5 Important UI/UX Metrics to Focus On
Peter F. Drucker, the father of management thinking, was right when he wrote, “What gets measured, gets managed.”
Unfortunately, this wisdom is yet to fully permeate into the general consciousness of the UI/UX world. Without accurate results and figures on how UI impacts consumer behavior, you can’t justify investing in UX design.
But user experience (UX) is subjective by nature.
Sure, we can measure its effects on product engagement (conversions, page views, etc.) But how do we directly measure and benchmark UX? The truth is, there is an awful lot you could count. This article will explore the critical UX metrics that you should be tracking.
Usability is undoubtedly an excellent barometer of UX. After all, something difficult to use or navigate will not provide a great user experience.
An excellent way to gauge the usability of a product/service is to ask users how they would describe a product from easy to use to extremely hard to use. System Usability Scale (SUS) is a handy tool commonly used to measure usability.
The scale consists of a 10-point questionnaire with 5 answers: Strongly disagree, Disagree, Neutral, Agree, and Strongly Agree.
Some sites such as usability.gov provide a SUS template that you can use to determine the SUS score for your product/service. The higher the score, the better the usability rating.
Although many other factors can come into play, poor scores can be mapped to UI problems. However, a great UI can help to enhance a product’s usability.
For better usability, leverage the services of reputable user experience design agencies, like these UI/UX agencies.
2. Customer Satisfaction
Customer satisfaction plays a critical role in determining the quality of the user experience provided by a digital product. After all, a bad experience is unlikely to lead to satisfied customers.
It’s hard to quantify customer satisfaction. However, you can leverage surveys alongside customer feedback to gauge how your products satisfy your customers. But how do you benchmark customer satisfaction?
One way is to use the Net Promoter Score (NPS). This KPI is often used to measure customer loyalty and satisfaction. With this method, users are asked one question to determine the NPS. For example, you can ask, “On a scale of 1 – 10, how likely are you to recommend this product to a friend?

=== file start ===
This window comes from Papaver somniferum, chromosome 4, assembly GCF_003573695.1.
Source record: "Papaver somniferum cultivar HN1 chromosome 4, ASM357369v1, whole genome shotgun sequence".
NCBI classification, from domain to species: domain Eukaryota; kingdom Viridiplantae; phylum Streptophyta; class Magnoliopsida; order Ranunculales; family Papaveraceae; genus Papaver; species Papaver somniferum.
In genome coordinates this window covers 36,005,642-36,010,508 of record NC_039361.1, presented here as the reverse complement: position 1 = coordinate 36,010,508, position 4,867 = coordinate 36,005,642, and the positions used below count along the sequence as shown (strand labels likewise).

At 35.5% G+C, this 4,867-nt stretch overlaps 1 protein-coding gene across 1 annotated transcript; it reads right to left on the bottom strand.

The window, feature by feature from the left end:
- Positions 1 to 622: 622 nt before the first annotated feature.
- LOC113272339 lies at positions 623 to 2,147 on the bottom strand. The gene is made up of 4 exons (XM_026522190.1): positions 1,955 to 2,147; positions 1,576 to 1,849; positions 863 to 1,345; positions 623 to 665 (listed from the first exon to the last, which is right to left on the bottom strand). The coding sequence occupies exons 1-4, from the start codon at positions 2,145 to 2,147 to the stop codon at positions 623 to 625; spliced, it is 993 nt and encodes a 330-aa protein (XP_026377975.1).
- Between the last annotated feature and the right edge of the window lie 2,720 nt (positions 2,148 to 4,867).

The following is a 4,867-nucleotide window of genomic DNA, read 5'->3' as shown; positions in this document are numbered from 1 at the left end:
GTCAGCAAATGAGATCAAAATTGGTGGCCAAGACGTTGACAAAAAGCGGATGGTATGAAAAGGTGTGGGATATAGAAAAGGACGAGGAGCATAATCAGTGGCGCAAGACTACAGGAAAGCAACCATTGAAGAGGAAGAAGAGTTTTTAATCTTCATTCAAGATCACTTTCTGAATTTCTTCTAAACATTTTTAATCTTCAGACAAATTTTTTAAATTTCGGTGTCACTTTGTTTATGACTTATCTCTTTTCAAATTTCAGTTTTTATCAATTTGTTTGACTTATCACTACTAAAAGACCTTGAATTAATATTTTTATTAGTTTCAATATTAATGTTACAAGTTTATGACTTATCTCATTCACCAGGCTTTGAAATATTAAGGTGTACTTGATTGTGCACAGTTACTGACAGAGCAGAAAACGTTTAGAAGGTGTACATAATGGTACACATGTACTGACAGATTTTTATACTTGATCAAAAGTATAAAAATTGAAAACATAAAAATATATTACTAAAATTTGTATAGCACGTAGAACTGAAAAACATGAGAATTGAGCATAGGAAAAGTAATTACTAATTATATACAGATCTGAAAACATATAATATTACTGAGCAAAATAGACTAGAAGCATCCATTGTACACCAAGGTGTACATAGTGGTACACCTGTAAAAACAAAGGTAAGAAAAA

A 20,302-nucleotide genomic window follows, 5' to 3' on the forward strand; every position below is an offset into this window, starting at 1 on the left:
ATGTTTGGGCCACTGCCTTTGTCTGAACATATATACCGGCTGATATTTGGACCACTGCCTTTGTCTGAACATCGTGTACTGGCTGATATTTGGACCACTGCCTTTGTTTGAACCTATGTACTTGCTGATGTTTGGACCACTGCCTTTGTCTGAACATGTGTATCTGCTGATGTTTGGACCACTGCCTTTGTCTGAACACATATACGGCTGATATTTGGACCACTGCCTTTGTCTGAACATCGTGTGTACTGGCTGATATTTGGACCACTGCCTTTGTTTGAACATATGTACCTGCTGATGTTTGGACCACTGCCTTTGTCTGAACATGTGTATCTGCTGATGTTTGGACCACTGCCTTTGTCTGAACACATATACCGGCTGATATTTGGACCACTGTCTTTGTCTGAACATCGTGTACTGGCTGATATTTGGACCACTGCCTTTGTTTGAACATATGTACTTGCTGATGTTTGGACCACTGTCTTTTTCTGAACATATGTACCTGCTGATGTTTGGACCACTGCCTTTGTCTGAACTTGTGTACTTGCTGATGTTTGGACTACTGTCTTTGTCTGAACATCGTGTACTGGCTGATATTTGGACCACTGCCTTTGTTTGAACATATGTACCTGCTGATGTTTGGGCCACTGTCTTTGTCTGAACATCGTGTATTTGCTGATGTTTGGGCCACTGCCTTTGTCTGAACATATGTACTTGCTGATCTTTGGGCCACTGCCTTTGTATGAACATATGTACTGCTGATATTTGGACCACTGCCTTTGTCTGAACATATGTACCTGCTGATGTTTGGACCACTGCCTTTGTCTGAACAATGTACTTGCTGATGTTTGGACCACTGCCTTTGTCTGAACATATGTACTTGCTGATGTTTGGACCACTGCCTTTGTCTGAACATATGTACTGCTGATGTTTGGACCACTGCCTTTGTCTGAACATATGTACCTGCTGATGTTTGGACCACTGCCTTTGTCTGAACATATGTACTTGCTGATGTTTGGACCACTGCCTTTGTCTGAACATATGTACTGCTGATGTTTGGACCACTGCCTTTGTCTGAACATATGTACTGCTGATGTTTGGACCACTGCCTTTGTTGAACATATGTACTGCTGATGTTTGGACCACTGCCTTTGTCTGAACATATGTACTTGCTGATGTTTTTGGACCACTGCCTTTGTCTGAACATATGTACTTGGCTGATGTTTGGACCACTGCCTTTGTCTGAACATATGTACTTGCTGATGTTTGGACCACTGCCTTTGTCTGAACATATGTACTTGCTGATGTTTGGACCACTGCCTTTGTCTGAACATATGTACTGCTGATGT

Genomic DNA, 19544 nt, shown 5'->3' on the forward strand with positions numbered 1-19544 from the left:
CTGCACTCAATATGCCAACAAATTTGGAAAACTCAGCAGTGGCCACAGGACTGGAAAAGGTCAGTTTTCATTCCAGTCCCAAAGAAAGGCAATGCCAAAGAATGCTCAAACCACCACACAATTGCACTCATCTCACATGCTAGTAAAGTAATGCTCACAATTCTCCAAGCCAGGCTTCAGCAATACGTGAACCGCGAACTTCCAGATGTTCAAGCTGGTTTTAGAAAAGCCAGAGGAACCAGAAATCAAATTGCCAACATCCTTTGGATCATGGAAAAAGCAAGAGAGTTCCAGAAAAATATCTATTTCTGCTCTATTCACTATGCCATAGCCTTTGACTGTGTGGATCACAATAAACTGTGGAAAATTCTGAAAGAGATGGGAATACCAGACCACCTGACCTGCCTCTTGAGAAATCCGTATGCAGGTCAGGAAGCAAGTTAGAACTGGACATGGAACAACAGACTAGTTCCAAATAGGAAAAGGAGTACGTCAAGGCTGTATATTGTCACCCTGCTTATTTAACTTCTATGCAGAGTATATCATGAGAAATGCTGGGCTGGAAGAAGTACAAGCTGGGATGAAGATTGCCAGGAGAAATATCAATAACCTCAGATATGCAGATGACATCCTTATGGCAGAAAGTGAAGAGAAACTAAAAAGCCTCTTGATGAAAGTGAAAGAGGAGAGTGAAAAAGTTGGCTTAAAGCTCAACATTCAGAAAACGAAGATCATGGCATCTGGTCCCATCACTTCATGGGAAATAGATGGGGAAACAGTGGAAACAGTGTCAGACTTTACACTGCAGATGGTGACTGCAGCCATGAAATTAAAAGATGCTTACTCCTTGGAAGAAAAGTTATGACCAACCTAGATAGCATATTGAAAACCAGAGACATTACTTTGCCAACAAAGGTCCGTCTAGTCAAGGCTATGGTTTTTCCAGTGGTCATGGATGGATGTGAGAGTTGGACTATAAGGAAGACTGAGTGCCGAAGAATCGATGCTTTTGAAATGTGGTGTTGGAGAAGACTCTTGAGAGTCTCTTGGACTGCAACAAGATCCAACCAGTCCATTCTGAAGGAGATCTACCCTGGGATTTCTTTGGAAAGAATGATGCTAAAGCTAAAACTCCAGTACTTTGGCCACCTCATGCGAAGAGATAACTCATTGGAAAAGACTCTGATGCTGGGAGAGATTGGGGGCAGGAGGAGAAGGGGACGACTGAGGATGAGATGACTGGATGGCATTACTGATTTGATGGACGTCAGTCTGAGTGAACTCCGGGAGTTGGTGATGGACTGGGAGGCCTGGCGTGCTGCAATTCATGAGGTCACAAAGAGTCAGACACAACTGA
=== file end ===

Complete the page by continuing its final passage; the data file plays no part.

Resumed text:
The answers are then put into three categories:
- Detractors: 0 – 6
- Passives: 7 – 8
- Promoters: 9 – 10
Net Promoters Score (NPS) = (No. of promoters – No. of detractors) / number of participants x 100. For instance, if you survey 100 participants and return an NPS value of less than 50%, that indicates there is a severe flaw with your products.
3. Time on Task
Most of the time, this metric is also known as task completion time. Time on task is the de facto measure of efficiency and productivity.
This metric measures the length of time users take to complete a task on your website. For example, you can record the time taken to complete a task, like filling out a form, then calculating the average.
4. Task Success
Task success measures the rate at which users complete a specific task.
The success could be anything from the number of users who reach a particular stage in a mobile app to those who unlocked a unique feature on a website, etc.
For the success rate to be a great measure of the effectiveness of UX, having a clear definition of success/failure is paramount.
For example, if 80 out of 100 users completed a task successfully, the task success rate would be 80%. Due to the large sample size, the Margin of Error at a 90% Confidence Level would be +-8%. In simpler terms, we are 90% confident that the task success rate falls between 72% and 88%, which is excellent for your product/website.
What other UX metrics do you consider essential to measure? Contact us on Facebook.